Sunday, May 26, 2013

Four Brides and Their Dresses

Student of history and past-WWW President Pamela Tartaglio writes about what wedding dresses of the past reveal about the brides and their lives, as revealed by "I Do, I Do" an exhibit at the Pasadena Museum of History.

In 1890, Bertha Supnick married in a practical bridal gown, a colored dress she could wear after her wedding.  Although she wed in the wealthy winter resort of Pasadena, California, Bertha was a member of the working class and would later be employed at Pasadena Steam Laundry.  Born in Germany, she married a fellow immigrant, Andrew Hansen of Denmark. 
Historians call this a "best dress" wedding gown.
Bertha’s rust-colored bridal gown looks homemade, not polished and complex.  She may have sewn it herself, excited to get married to Andrew, of course, but also to own a dress of rich moiré taffeta with sequined trim and Juliet sleeves.  She would wear it after she became Mrs. Hansen, on special occasions such as parties and Christmas.  

Susie Markham's pleated silk chiffon gown
Susie Markham was the niece of a former California governor. Although she did not move to her home near Pasadena’s Millionaires’ Row until several years after her 1901 wedding, her dress represents those worn by fortunate brides in that town.  Susie’s gown is of pleated silk chiffon, visible near her feet, but mostly covered by net with large linen appliqué.  The net below her neck and above her wrists is dotted with faux pearls.  A detachable belt and cuffs are decorated with faux pearls in a geometric design.  There is a lace panel over the train.
Close-up view of Susie Markham's gown with faux pearls and fancywork
Two of the wedding dresses at the Pasadena Museum of History belong to a mother and daughter in the Giddings family.  Museum visitors are surprised to learn the location of the Giddings farm.  What is now a commercial area was a twenty-acre farm a century ago, the “end of the line” for streetcars, which turned around in front of the Giddings’ family home. 

Joshua and Jennie Giddings on the 50th wedding anniversary
In 1930, Jennie and Joshua Giddings celebrated their 50th anniversary, and Jennie, a mother of six, wore her wedding dress.  Fit as a fiddle. 
Blanche Giddings' graduation portrait
Their daughter bought a white cotton and lace dress to wear to her high school graduation.  White dresses appropriate for formal occasions were available ready-made in the early 1900s.  She autographed this graduation portrait, “Lovingly Yours, Blanche Giddings, June 1908.”

Blanche's graduation and wedding dress
Blanche was a practical young lady who wore this graduation dress when she married a year later.  She had her wedding reception at a shady spot on the family farm, where they set the tables, brought out the tiered wedding cake, and took a photograph.  Also pictured are Blanche and her groom George Brown with their wedding guests.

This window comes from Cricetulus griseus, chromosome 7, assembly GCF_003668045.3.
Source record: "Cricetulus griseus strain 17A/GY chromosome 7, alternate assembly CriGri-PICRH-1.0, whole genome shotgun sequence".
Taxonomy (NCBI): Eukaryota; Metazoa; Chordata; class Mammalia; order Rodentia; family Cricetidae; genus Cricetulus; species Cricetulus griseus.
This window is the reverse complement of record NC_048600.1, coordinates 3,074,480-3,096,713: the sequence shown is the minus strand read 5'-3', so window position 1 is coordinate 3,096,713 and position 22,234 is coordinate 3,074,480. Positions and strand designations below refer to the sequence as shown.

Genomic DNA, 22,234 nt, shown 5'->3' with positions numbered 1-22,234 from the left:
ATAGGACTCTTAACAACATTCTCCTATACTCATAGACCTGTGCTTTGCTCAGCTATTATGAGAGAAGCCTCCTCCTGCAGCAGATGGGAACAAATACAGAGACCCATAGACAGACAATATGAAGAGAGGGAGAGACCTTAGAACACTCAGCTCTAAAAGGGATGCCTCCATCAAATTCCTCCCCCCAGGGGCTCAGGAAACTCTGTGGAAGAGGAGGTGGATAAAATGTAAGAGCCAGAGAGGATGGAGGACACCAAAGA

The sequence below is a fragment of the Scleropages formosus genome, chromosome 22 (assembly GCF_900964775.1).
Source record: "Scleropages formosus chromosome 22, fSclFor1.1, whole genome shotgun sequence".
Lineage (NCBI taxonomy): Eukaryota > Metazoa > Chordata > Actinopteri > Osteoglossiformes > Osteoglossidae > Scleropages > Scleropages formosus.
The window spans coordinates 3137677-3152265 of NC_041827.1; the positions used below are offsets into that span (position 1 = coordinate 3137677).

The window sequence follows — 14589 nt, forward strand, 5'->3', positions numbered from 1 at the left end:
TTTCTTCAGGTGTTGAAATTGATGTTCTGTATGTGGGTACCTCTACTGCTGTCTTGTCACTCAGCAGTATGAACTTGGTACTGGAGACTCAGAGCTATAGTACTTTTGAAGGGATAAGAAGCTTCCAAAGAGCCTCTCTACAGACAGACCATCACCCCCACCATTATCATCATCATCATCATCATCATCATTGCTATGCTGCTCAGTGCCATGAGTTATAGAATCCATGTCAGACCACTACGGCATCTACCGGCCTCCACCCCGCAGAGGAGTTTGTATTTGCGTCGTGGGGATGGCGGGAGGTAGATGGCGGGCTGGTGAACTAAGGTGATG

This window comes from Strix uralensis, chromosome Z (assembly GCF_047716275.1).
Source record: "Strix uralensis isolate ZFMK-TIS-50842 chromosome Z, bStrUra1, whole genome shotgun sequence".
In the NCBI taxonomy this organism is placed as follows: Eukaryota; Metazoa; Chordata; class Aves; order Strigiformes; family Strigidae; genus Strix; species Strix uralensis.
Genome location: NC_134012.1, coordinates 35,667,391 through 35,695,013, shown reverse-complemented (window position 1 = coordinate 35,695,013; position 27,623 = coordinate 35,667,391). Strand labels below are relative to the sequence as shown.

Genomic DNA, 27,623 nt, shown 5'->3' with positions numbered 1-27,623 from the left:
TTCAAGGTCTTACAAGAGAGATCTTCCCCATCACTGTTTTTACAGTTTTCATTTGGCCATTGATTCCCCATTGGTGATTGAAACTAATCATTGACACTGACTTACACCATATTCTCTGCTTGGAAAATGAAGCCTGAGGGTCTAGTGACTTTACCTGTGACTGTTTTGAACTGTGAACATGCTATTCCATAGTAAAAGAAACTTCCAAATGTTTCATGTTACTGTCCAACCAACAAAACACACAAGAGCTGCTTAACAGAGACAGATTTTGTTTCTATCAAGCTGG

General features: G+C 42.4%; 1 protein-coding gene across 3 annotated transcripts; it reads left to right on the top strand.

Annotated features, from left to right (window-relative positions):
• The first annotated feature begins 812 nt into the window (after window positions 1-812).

Blanche Gidding's wedding reception, outdoors on the family farm
Blanche Giddings' wedding party and guests

I Do, I Do, Pasadena Ties the Knot 1850 – 1950,” at the Pasadena Museum of History, features 42 wedding gowns and closes on July 14. The museum’s 1906 Fenyes Mansion is open to the public.

View more bridal gowns from the Gilded Age on Pamela Tartaglio’s blog, Past and Present with Pamela.  Upcoming posts will feature more wedding dresses from the exhibit, from beaded flapper dresses of the Roaring Twenties to streamlined silk dresses of the 1930s.  Pamela is a volunteer at the Pasadena Museum of History as well as 2013 Past President of Women Writing the West and Chair of its WILLA Literary Awards.  


Anne Schroeder Author said...

I loved this. And the timing is great--I've seen several photos on this Memorial Day of women Vets who wed in their military uniforms. What would you say about them?

Heidiwriter said...

Beautiful gowns! And such interesting stories to go with them. I actually love that rust-colored dress--such a practical-minded young woman!

Anonymous said...

Anne, were those women vets on active duty in WWII when they married?

Servicemen came home on leave with short notice. Many couples decided to marry then so they would have a brief, happy time before he shipped out, maybe to battle. No time for a bridal gown, so the bride wore a suit and the groom his uniform.

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